Before, During, and After School Emergencies
School districts and schools can build and maintain relationships with community organizations, public health officials, and emergency management organizations to make coordination easier during an emergency. This can also include building interoperable data systems to share information about infectious disease outcomes and impacts, as well as school learning modality status. Schools can consider adding members to their school health advisory committees with expertise in certain subject areas, such as infection control or emergency response.
Examples of organizations and their role in school emergency preparedness include the following:
- Local emergency management agency personnel: Supports resource management, emergency operations plan (EOP) development, and exercises (as requested by the school or local education agency [LEA]).
- Local law enforcement, fire department, and other emergency services: Enforces state laws; conducts building fire and safety inspections; and partners with schools in planning, exercises, and response for emergencies occurring at schools.
- Local health department: Participates in EOP development and exercises (as requested by the LEA), supports case investigation and contact tracing of a local health problem or hazard, supports or requires case reporting from schools, and conducts food inspections.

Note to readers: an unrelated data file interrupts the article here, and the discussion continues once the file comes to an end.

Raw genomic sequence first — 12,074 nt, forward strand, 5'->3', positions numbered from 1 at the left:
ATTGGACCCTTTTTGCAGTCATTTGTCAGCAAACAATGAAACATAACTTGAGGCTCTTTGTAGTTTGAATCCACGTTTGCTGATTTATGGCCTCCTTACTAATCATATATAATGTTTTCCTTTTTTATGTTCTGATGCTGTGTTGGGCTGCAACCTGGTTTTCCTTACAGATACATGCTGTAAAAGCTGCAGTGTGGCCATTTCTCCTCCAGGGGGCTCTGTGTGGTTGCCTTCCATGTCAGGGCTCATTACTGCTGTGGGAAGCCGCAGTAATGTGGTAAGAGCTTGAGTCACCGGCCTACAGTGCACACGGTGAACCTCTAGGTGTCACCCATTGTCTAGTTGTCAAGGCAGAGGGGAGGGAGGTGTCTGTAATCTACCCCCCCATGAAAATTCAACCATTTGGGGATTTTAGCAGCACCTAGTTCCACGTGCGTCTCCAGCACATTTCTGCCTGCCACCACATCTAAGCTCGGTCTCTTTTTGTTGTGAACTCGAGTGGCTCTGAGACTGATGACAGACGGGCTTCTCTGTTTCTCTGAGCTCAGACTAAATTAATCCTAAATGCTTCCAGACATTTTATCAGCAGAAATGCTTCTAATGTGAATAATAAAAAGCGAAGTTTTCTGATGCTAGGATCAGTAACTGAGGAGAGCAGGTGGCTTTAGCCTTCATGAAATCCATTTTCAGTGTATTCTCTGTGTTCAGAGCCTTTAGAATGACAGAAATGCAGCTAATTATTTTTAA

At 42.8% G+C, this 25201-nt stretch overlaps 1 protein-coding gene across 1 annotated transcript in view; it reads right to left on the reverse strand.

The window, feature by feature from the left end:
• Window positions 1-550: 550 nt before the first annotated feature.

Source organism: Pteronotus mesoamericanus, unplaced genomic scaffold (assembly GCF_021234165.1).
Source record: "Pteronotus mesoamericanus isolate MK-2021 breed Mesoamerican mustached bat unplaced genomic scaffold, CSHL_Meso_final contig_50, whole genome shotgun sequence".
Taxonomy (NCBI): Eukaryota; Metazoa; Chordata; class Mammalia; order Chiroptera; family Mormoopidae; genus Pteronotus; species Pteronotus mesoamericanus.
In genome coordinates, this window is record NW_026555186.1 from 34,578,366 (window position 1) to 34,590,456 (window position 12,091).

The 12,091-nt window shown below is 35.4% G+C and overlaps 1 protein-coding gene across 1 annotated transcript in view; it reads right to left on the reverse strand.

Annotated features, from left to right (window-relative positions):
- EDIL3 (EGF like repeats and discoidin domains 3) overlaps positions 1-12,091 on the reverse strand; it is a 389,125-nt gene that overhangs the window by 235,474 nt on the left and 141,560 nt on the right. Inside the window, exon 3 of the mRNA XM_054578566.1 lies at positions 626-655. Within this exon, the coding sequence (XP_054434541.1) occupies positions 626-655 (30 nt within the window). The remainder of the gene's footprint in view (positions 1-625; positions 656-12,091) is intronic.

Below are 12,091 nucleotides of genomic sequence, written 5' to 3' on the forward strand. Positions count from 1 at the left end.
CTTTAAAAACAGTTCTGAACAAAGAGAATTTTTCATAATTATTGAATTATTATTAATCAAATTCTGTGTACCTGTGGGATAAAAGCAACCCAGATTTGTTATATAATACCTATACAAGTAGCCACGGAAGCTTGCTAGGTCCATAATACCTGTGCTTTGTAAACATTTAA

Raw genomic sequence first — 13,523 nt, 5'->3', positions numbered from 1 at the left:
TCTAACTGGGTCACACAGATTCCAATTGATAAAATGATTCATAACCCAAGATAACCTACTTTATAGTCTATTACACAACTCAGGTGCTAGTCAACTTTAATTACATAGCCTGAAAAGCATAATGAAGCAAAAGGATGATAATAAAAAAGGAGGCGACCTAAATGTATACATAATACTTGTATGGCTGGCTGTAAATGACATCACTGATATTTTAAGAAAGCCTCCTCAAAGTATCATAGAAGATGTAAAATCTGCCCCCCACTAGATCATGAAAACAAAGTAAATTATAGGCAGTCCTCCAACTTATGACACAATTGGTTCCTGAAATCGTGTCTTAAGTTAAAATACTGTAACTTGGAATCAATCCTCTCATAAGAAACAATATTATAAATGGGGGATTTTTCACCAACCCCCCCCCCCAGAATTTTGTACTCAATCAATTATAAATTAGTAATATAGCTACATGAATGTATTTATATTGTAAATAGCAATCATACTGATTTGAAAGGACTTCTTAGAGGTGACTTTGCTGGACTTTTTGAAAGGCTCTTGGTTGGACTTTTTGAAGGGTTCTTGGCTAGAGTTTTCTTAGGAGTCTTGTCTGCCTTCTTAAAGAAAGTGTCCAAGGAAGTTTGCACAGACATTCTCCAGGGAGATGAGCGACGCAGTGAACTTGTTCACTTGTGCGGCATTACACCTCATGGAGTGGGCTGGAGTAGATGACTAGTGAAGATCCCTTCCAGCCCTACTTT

- Local health systems and healthcare providers: Provide medical assistance and expertise before, during, and after an emergency; support EOP development for certain areas (e.g., infectious disease annex); and participate in exercises as needed.
- State/territorial education agency: Provides oversight, guidance, funding, and professional development to LEAs on preparedness policies and practices.
- State/territorial health department: Provides guidance and funding to local health departments to support school preparedness activities; supports case investigation and contract tracing; and serves as liaison between the Centers for Disease Control and Prevention (CDC), local health departments, and LEAs for technical assistance as needed.
Students from federally recognized tribal nations receive educational services through a variety of mechanisms, including tribe or Bureau of Indian Education (BIE) managed boarding schools or day schools. They also may attend public schools, who are encouraged to build and maintain partnerships with the local tribe(s).
- Bureau of Indian Affairs (BIA): Funds, maintains, repairs, and replaces schools educating American Indian and Alaska Native students.
- Bureau of Indian Education (BIE): Administers and oversees BIA-funded schools; develops preparedness trainings and guidance; and provides support and technical assistance when requested.
- Tribally run or BIE-operated schools: Develop, train, practice, and implement EOPs based on any requirements from the tribe.
- Indian Health Service (IHS): Provides a comprehensive health service delivery system for federally recognized American Indians and Alaska Natives.